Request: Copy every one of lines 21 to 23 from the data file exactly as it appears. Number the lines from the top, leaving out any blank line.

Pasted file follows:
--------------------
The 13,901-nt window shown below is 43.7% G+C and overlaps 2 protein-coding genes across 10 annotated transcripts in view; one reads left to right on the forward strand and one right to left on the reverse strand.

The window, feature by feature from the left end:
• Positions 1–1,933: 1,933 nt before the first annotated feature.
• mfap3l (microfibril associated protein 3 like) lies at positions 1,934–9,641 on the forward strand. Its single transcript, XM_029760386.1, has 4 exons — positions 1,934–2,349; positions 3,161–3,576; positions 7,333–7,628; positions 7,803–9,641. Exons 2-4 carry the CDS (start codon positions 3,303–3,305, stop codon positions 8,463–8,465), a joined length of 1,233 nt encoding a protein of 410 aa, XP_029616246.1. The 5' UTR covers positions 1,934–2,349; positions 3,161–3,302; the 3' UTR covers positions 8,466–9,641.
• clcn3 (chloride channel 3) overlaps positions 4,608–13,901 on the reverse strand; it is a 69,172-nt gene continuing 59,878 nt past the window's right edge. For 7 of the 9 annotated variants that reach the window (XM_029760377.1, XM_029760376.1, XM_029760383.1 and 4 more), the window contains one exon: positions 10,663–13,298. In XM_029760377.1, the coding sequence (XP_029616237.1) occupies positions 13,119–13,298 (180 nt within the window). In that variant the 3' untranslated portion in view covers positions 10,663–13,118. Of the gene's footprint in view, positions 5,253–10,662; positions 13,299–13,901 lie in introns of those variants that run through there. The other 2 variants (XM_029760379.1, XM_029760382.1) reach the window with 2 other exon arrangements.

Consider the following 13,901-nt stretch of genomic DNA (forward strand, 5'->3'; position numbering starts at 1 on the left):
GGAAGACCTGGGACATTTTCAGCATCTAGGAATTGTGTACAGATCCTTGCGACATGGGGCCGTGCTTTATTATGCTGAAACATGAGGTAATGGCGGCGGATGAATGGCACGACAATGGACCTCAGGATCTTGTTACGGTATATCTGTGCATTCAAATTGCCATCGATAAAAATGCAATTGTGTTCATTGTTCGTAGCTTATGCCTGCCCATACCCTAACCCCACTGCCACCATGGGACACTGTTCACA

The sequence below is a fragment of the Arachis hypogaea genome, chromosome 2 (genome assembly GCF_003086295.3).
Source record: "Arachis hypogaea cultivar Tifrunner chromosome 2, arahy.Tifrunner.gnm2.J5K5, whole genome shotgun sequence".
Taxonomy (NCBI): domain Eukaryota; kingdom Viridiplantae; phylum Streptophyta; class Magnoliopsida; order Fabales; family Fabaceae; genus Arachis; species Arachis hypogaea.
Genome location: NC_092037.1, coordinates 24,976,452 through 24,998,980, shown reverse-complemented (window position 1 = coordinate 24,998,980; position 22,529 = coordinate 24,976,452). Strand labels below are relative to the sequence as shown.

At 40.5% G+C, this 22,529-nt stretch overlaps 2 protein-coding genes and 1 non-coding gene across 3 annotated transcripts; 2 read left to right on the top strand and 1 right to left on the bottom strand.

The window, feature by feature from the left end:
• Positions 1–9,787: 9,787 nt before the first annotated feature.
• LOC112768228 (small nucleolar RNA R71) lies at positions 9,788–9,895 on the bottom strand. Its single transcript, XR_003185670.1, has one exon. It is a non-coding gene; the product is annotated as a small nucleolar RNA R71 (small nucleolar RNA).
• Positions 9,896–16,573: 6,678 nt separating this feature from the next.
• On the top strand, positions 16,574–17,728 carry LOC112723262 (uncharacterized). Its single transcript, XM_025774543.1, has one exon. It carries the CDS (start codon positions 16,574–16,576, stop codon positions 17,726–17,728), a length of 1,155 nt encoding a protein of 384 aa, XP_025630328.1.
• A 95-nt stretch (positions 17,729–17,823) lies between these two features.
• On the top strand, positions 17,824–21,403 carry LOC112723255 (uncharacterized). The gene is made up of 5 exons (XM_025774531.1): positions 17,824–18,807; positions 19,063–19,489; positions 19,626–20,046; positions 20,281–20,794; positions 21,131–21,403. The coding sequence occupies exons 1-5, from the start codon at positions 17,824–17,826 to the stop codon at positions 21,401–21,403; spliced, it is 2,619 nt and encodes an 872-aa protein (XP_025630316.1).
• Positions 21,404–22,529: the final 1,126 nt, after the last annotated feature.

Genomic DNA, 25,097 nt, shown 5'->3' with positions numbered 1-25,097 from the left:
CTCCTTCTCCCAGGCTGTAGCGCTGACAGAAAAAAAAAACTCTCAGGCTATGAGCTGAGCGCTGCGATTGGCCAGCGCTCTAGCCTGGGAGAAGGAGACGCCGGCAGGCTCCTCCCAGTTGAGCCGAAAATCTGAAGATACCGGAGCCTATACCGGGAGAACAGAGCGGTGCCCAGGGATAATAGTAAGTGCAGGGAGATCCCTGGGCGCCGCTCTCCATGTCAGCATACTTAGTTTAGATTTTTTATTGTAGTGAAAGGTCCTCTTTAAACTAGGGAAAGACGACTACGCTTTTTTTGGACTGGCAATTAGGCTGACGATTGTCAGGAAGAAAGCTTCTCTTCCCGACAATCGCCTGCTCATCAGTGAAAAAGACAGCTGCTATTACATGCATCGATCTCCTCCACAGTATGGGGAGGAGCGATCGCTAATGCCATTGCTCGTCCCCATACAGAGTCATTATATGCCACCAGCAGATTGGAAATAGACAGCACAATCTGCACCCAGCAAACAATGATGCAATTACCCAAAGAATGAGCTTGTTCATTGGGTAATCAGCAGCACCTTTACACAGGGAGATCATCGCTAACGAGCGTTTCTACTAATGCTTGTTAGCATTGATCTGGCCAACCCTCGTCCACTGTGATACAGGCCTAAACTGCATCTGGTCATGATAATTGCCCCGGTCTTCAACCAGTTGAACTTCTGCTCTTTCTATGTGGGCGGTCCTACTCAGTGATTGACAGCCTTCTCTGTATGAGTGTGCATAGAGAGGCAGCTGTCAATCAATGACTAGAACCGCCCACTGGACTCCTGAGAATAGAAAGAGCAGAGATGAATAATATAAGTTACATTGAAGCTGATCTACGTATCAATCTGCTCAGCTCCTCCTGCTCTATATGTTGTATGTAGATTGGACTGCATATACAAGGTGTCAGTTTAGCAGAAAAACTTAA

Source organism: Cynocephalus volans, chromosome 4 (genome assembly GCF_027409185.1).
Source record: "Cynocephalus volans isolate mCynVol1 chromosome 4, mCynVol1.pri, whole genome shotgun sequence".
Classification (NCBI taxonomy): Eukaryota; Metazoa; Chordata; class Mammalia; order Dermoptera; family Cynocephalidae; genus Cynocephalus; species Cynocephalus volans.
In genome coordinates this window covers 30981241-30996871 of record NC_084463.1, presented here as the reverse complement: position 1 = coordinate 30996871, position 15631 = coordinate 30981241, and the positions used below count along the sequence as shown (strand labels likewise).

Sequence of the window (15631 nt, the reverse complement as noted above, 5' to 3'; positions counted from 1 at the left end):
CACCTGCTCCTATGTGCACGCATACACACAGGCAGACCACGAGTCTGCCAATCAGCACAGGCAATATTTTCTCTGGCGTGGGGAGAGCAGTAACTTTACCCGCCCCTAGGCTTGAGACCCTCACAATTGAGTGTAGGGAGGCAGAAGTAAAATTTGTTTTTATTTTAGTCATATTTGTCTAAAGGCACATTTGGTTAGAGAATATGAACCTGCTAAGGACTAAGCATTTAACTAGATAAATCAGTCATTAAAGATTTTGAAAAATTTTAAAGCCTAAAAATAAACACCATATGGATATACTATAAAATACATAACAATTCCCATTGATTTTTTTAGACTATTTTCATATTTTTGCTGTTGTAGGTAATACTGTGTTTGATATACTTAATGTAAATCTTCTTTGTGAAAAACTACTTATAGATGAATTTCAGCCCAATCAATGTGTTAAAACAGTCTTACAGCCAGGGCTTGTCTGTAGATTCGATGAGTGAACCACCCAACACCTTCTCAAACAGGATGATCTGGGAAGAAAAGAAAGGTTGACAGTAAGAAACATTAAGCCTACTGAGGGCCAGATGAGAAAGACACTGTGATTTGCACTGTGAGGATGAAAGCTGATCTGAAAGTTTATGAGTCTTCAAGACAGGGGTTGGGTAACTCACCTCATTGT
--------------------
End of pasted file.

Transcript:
Genomic DNA, 25,097 nt, shown 5'->3' with positions numbered 1-25,097 from the left:
CTCCTTCTCCCAGGCTGTAGCGCTGACAGAAAAAAAAAACTCTCAGGCTATGAGCTGAGCGCTGCGATTGGCCAGCGCTCTAGCCTGGGAGAAGGAGACGCCGGCAGGCTCCTCCCAGTTGAGCCGAAAATCTGAAGATACCGGAGCCTATACCGGGAGAACAGAGCGGTGCCCAGGGATAATAGTAAGTGCAGGGAGATCCCTGGGCGCCGCTCTCCATGTCAGCATACTTAGTTTAGATTTTTTATTGTAGTGAAAGGTCCTCTTTAAACTAGGGAAAGACGACTACGCTTTTTTTGGACTGGCAATTAGGCTGACGATTGTCAGGAAGAAAGCTTCTCTTCCCGACAATCGCCTGCTCATCAGTGAAAAAGACAGCTGCTATTACATGCATCGATCTCCTCCACAGTATGGGGAGGAGCGATCGCTAATGCCATTGCTCGTCCCCATACAGAGTCATTATATGCCACCAGCAGATTGGAAATAGACAGCACAATCTGCACCCAGCAAACAATGATGCAATTACCCAAAGAATGAGCTTGTTCATTGGGTAATCAGCAGCACCTTTACACAGGGAGATCATCGCTAACGAGCGTTTCTACTAATGCTTGTTAGCATTGATCTGGCCAACCCTCGTCCACTGTGATACAGGCCTAAACTGCATCTGGTCATGATAATTGCCCCGGTCTTCAACCAGTTGAACTTCTGCTCTTTCTATGTGGGCGGTCCTACTCAGTGATTGACAGCCTTCTCTGTATGAGTGTGCATAGAGAGGCAGCTGTCAATCAATGACTAGAACCGCCCACTGGACTCCTGAGAATAGAAAGAGCAGAGATGAATAATATAAGTTACATTGAAGCTGATCTACGTATCAATCTGCTCAGCTCCTCCTGCTCTATATGTTGTATGTAGATTGGACTGCATATACAAGGTGTCAGTTTAGCAGAAAAACTTAA

Source organism: Cynocephalus volans, chromosome 4 (genome assembly GCF_027409185.1).